What Goes into an RHA Event?

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Poster for RHA event, "Sushi and Karaoke." (Photo by Natalie Colby | Daily Utah Chronicle)

By Natalie Colby, News Writer

 

On every on-campus student’s tuition bill there is a $30 fee. That fee goes to fund the Residence Hall Association and the several events they host every semester.

RHA is responsible for hosting large events at the start of the year, such as a movie night on the field of Rice-Eccles Stadium or a Neighborhood Night, and an end-off-year bash. They also host smaller, more intimate events throughout the year. This year, these included a wellness night, a screening of “Frozen 2” and a sushi and karaoke event.

These events are planned by the five different RHA boards — Marketing and Outreach, Resident Relations, Salt Lake Events Board, Campus Events and Advocacy. Residents are also invited to attend these events —  times listed on their website — to give input on what they host. 

Each board, excluding the resident relations board, is tasked with creating an event a month, and as a whole, there are a little over 12 events a semester for students. 

Alexis Koopman, RHA president, said there is a variety of factors that go into planning these events, like coordinating with vendors, getting student feedback and trying to make them engaging for residents. 

“We use that fee to give back to the residence in a greater capacity than that fee would work by itself,” she said. “We like to be really conscious stewards of that fee, so we don’t purchase anything we don’t think is going to benefit residents.”

Residents are not limited in how many events they can attend. Attendance for events vary on the purpose, Koopman said.

For their Welcome Week events, they interact with thousands of students. Additionally, events such as Casino Royale — a casino-themed night at the Peterson Heritage Center — and Welcome Back Waffles — at the beginning of the spring semester — draw around 500 students.

But they also have events throughout the semester that only reach 20-30 students. These events, such as writing cards for veterans or having a conversation on wellness. are very low budget, costing around $100. Koopman said this is intentional. “We like to focus on intimate event settings as well because a lot of residents in those big crowded events can be left out,” she said.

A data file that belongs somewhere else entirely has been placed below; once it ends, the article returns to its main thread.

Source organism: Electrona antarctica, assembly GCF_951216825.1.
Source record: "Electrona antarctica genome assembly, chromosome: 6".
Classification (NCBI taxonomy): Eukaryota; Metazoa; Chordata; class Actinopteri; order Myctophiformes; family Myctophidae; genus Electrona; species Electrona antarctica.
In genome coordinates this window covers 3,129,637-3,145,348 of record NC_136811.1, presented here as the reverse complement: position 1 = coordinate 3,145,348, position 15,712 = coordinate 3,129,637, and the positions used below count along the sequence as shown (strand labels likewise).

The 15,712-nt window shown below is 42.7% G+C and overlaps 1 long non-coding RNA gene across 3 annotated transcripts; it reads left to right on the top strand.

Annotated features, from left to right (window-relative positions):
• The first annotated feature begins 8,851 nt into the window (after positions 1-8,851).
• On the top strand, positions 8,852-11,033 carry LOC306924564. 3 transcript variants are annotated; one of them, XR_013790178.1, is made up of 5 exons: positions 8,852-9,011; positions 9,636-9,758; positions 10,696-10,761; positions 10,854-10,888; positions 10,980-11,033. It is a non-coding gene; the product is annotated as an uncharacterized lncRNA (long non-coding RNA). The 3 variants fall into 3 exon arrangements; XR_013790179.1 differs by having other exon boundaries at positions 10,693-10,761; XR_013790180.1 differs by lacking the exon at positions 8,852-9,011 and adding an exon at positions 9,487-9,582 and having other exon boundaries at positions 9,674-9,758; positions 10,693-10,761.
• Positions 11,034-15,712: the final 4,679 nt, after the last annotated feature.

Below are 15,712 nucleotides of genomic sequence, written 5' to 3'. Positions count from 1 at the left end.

Koopman said they are also intentionally flexible and don’t put too much emphasis on repeating events throughout the years. They let the boards decide what they think is relevant and needed each semester. 

Summer Furrer, a freshman studying biology who lives in the Marriot Honors Community, has attended several RHA-hosted events this year, including Neighborhood Night and Ice Skating Night. 

“I chose to go because its an easy way to get to know people and be social as a first-year,” she said. 

Furrer said that at some events, it seemed like student leaders were only hosting because someone told them to. At other events, however, Furrer says the student leaders seemed more invested in hosting.

“Overall, they all are trying to help students find a place in our big school, so they’re doing alright,” she said.

Additionally, she said she thinks they do a good job putting on the events, but some of the smaller ones occur during times that are inconvenient for students to attend. 

RHA is also partnering with the Union Programing Council to put on a new series of late-night events called U Nights, which will be held at the Eccles Student Life Center from Feb. 20 at 10 p.m. to Feb. 21 at 1 a.m.

 

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